NEW YORK — Fox News’ Chris Wallace worked hard to keep the final presidential debate substantive with tough questions to Hillary Clinton and Donald Trump, but it was the simplest of queries that extracted the biggest headline.
Noting Trump’s claims Wednesday night that the election was being rigged against him, Wallace asked the Republican whether he would accept the results win or lose, noting that GOP vice-presidential candidate Mike Pence said that he would. When Trump answered that “we will look at it at the time,” Wallace seemed incredulous.
The veteran newsman pointed out that a peaceful transition of power is one of the nation’s longest traditions, no matter how tough the campaign.
“Are you saying you’re not prepared to commit to that principle?” Wallace asked
Answered Trump: “I will keep you in suspense.”
Wallace walked the finest of lines during a campaign where debate moderators received an intense focus. As the first-ever general election moderator of Fox News, he had the hopes of an organization in the midst of a tough year riding on him along with additional baggage. Fox critics worried that he’d go easy on Trump because of the GOP bent of Fox’s prime-time lineup.
He kept things straight and issue-oriented and rode herd on the audience and candidates to keep control. Wallace promised he would not take on the role of fact-checker and largely adhered to that, although he had one nasty exchange with Trump in correcting the candidate on statements made in Syria in the last debate.
Wallace tended to open a subject area with a general question before boring in on specifics to each candidate. For instance, he asked each candidate about their philosophies in naming Supreme Court justices, then moved in to ask Clinton about partial-birth abortions and Trump about whether he sought to overturn Roe vs. Wade.
“It was a fair and balanced debate,” said Megyn Kelly, Wallace’s Fox colleague. “He pressed both sides.”
Wallace asked Trump about the Republican’s denials that he had groped or made unwelcome advances to women. Several women have come forward with stories following the release of a lewd “Access Hollywood” tape where Trump bragged of touching women against their will, after Trump denied that he had engaged in the conduct.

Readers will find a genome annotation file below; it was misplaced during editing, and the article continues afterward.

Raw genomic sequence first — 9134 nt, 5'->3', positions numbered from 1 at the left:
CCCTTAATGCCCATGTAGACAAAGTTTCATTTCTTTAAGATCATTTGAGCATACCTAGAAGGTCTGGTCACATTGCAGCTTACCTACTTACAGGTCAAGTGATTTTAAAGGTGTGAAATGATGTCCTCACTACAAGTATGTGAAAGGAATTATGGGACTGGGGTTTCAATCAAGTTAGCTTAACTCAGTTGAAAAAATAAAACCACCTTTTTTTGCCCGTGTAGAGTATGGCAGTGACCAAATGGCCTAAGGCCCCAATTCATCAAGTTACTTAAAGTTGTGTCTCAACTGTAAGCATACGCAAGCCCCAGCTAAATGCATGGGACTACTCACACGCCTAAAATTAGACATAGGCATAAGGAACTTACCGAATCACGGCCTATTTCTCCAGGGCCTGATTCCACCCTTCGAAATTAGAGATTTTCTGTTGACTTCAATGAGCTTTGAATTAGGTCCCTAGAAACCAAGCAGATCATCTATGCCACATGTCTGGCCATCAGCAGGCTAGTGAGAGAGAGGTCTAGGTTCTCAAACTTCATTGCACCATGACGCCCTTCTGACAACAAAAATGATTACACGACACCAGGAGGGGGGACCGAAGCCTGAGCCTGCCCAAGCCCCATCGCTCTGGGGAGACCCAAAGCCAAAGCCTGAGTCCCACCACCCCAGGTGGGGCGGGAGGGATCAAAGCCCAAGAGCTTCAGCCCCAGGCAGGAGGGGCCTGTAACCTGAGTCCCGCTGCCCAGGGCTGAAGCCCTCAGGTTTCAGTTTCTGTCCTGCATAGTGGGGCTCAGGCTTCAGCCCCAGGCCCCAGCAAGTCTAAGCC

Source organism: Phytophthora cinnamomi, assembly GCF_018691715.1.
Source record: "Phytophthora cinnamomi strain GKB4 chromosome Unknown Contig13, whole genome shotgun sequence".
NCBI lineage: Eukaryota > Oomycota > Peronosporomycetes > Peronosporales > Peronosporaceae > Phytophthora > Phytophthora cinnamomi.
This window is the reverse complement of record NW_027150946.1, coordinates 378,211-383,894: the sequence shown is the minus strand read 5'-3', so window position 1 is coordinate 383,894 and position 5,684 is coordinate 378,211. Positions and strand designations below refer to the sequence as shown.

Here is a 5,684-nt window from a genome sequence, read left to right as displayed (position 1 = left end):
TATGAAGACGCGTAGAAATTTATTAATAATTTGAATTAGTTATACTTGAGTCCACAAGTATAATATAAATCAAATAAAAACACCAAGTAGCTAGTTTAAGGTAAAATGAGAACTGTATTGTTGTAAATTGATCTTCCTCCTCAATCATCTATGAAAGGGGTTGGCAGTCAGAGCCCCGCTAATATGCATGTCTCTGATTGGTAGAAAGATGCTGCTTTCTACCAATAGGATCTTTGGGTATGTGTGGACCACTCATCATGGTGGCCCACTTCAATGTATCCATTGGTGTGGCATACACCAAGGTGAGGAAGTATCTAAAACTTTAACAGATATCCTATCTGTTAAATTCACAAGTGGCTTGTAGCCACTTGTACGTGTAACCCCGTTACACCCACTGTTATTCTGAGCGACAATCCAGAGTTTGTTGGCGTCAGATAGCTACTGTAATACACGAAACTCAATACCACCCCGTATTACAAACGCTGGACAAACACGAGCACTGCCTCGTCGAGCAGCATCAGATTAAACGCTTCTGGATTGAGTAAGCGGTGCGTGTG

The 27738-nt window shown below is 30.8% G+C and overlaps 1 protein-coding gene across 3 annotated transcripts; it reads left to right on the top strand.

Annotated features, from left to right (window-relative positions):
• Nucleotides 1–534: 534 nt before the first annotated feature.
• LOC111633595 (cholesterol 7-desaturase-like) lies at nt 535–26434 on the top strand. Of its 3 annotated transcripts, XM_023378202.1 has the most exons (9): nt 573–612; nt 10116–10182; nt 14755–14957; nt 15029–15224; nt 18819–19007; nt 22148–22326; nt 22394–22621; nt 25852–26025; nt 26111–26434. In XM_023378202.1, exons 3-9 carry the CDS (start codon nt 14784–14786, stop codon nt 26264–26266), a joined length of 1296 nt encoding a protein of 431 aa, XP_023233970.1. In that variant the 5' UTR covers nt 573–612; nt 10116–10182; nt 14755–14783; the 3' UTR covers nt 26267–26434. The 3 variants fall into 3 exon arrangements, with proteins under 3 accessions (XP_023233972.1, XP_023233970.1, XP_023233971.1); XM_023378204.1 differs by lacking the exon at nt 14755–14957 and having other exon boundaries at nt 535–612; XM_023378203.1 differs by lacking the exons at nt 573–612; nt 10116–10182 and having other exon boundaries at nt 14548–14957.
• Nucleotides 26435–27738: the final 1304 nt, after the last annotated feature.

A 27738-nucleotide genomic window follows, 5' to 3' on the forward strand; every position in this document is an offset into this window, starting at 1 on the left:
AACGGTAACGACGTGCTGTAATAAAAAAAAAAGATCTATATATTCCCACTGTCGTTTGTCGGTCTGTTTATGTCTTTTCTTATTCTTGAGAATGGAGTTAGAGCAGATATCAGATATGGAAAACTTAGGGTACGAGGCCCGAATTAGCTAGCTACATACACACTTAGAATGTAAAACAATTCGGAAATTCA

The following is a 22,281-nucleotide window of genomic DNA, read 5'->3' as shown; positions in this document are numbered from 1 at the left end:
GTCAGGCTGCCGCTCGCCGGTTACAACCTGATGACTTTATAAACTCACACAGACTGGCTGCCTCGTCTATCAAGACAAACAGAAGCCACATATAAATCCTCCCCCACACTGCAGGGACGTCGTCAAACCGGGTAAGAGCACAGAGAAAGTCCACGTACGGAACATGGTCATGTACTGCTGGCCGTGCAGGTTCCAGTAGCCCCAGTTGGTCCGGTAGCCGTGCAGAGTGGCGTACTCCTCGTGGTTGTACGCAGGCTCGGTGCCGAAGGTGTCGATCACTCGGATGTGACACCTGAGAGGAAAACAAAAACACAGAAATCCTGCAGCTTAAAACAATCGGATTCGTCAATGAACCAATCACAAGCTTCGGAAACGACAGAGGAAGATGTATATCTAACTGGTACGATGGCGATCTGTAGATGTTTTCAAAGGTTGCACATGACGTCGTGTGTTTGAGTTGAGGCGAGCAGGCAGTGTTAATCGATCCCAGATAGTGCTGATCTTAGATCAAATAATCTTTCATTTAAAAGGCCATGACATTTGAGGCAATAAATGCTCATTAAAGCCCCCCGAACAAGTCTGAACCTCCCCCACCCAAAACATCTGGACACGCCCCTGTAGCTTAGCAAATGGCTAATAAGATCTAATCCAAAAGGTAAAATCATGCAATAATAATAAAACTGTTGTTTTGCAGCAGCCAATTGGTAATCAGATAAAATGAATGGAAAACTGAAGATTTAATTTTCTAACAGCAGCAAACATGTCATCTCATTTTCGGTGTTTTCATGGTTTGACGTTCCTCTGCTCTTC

“Why would so many different women from so many different circumstances over so many different years, why would they all in the last couple of weeks ... make up these stories?” Wallace asked him.
When Trump claimed that “nobody has more respect for women than I do,” some audience members in Las Vegas laughed ‚Äî and Wallace was quick to scold them. “Please, everybody,” he said.
While Trump twice made it a point to thank Wallace for questions posed to Clinton ‚Äî including the former secretary of state’s claims in a leaked email about free trade ‚Äî the Republican seemed visibly angry when the newsman tried to correct him on points made about Syria in a previous debate.
“If I may finish the question,” Wallace said.
His toughest exchange with Clinton came when he asked the Democrat about “pay-to-play” charges surrounding people who made contributions to the Clinton foundation. When Clinton answered by praising the work the Clinton foundation had done, Wallace interrupted her with a reminder to answer the question posed. She didn’t get the chance, since Trump interrupted at about the same time, and Wallace turned to him for a rebuttal.
While occasionally wordy, Wallace’s questions seemed designed to get the candidates talking and he mostly let them go at it. The candidates ‚Äî typical for most debates ‚Äî bulldozed past his questions at times but there seemed fewer interruptions than in the previous two debates.
The first debate, moderated by NBC’s Lester Holt, reached a record-setting audience of 84 million people. Last week’s second debate with CNN’s Anderson Cooper and ABC’s Martha Raddatz sharing the journalists’ duties reached 66.5 million. Ratings for Wednesday’s debate will be released on Thursday.